Historically, value engineering is applied to individual components of a product, striving to improve value through engineering and manufacturing efficiency, reducing cost for those individual components. When the concept of value engineering is expanded from the component level to the larger and more complex system level, the opportunities to reap cost benefits and improved functionality are greater than the individual components would provide.

During 1996 Shell and FMC undertook such a system level focus by initiating a value engineering exercise for their deepwater subsea tree system. In this exercise Shell and FMC were seeking breakthrough innovation which could lead to significant reductions in installation cycle time, capital expenditure, and project cycle time. This paper will illustrate this eal life example of how value engineering was applied at the system level to act as an enabler to create breakthrough value.


In 1995, Shell was planning multiple deep-water subsea development projects upcoming over the next ten years and beyond. Each subsea development had differing needs and requirements. Historically, subsea trees were custom designed to meet the needs of a specific project. This approach was not only costly, but increased delivery time, increased installation times and led to poor product reliability.

A custom designed subsea tree was costly not only in terms of capital expenditures, but consumed precious engineering resources lengthening the project cycle. Each new tree design required extensive testing to prove out the design. The unfamiliarity of each new tree design led to sub-optimal installation times. The learning effect that comes from repetition had not been established.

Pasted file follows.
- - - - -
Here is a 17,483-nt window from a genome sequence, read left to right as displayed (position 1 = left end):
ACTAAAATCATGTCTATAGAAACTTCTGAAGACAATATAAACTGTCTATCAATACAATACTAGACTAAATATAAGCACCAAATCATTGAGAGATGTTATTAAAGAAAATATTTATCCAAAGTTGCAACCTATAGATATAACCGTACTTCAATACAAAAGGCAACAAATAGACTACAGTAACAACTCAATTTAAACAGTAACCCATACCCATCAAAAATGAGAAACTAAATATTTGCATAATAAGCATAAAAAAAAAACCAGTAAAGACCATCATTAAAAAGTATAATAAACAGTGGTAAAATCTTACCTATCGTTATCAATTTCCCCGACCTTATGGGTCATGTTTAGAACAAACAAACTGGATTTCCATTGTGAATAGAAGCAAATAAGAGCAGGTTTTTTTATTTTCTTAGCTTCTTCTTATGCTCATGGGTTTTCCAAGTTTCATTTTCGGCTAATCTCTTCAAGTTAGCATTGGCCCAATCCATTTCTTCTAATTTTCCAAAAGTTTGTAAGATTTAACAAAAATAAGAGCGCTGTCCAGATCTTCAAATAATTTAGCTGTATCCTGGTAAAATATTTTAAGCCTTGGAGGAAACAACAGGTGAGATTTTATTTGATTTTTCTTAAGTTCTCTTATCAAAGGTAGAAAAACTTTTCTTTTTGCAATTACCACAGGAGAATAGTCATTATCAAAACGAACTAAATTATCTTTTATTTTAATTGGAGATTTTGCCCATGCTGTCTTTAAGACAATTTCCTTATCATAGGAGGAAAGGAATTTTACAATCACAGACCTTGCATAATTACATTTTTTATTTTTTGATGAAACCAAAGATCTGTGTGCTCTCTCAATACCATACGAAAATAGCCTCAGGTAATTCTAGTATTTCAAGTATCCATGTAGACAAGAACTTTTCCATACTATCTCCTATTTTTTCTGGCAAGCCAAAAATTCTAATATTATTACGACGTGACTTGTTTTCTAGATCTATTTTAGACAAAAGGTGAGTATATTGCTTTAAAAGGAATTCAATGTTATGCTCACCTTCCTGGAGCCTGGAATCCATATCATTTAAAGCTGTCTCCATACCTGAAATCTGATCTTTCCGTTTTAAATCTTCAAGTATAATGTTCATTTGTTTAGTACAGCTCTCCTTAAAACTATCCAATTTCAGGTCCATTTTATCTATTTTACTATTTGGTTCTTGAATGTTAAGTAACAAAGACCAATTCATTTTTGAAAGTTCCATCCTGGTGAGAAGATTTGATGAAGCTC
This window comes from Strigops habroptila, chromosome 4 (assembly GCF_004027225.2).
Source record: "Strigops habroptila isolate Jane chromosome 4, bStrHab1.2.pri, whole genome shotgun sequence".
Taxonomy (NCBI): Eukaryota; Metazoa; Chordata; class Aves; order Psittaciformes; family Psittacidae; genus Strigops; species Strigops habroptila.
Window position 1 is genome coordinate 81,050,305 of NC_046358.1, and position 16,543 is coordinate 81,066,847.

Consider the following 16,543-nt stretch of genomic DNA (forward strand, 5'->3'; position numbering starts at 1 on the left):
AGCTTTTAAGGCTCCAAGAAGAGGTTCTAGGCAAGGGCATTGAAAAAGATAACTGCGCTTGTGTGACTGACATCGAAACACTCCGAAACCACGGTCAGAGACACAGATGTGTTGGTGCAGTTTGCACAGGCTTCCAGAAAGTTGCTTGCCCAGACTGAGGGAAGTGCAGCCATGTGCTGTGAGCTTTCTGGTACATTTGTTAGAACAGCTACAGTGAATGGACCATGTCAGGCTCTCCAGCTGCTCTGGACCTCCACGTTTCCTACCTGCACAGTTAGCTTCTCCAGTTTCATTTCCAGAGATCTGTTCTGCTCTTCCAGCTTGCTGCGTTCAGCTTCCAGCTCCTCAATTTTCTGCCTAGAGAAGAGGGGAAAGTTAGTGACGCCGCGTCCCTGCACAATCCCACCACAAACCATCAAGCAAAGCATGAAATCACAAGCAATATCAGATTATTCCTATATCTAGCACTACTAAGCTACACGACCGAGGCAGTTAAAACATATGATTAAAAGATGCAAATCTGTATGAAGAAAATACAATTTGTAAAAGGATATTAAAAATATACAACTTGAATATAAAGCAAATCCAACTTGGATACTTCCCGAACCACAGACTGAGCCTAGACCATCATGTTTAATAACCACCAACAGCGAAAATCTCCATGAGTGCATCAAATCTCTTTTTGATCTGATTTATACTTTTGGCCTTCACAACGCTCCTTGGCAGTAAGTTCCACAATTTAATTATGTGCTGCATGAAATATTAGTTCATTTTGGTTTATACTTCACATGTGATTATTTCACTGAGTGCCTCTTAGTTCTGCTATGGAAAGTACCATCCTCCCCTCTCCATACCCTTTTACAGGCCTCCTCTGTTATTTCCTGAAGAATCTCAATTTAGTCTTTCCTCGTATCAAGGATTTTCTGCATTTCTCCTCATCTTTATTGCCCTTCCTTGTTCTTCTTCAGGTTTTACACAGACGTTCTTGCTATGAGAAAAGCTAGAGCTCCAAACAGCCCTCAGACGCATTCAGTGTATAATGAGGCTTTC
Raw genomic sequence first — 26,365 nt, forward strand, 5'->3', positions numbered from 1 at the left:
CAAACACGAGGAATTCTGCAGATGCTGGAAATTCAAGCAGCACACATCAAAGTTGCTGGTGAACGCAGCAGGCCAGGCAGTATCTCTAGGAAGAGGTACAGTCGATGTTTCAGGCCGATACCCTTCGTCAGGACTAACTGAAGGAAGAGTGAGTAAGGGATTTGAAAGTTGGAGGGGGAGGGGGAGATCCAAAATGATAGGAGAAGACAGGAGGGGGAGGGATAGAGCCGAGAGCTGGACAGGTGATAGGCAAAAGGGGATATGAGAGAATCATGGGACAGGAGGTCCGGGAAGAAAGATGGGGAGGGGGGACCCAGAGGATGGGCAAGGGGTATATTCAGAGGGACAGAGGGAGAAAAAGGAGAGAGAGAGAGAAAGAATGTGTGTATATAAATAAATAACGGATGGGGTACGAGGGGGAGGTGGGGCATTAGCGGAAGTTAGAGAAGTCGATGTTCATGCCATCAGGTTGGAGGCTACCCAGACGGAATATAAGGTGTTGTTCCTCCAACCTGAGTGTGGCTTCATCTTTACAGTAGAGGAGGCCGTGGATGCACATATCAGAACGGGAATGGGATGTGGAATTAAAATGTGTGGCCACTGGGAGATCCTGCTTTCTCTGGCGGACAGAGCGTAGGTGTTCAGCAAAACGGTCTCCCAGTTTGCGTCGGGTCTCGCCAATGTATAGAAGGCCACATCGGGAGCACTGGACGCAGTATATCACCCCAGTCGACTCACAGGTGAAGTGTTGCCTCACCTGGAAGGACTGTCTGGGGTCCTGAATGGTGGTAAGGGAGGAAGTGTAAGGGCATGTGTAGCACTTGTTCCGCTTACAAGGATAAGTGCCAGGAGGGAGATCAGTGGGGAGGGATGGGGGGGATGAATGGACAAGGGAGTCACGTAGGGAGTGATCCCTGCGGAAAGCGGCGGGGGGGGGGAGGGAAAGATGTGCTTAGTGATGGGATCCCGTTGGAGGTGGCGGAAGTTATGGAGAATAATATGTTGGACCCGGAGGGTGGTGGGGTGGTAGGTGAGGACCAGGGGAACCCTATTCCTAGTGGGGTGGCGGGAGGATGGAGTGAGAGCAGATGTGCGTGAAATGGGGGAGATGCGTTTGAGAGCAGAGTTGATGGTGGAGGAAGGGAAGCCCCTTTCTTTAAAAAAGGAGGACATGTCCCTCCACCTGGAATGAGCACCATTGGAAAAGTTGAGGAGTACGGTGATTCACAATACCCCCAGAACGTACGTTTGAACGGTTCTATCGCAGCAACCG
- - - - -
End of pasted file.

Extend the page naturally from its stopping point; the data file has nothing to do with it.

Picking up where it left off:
If Shell and FMC were to satisfy the demands of the upcoming projects, a standard subsea tree was needed. More specifically, a standard tree design that could realize benefits resulting from repeatability, but yet meet the varying needs of the upcoming projects. The standard design could not be rigid. Flexibility was key if one tree design was to sufficiently meet the broad cross-section of needs that these projects presented.

Utilizing modular components that provided a sufficient number of options could create flexibility. The automobile industry has done this by creating a frame upon which many different models could be built. They further enhanced thisapproach by offering packages of individual options rather than offering each option independently. In order to utilize this modular or custom package approach, the requirements for all the upcoming projects would need to be defined. Only thencould the significant reductions in installation times, capital expenditures and project cycle time be realized.

This was a complex multi-faceted problem that required the input and expertise from many different disciplines. No one group or individual would be able to solve the problem. A cross-functional group would be needed. Input was needed from those designing the tree system, designing the well completion, installing the subsea system, to those who were operating and ensuring the availability of the system.

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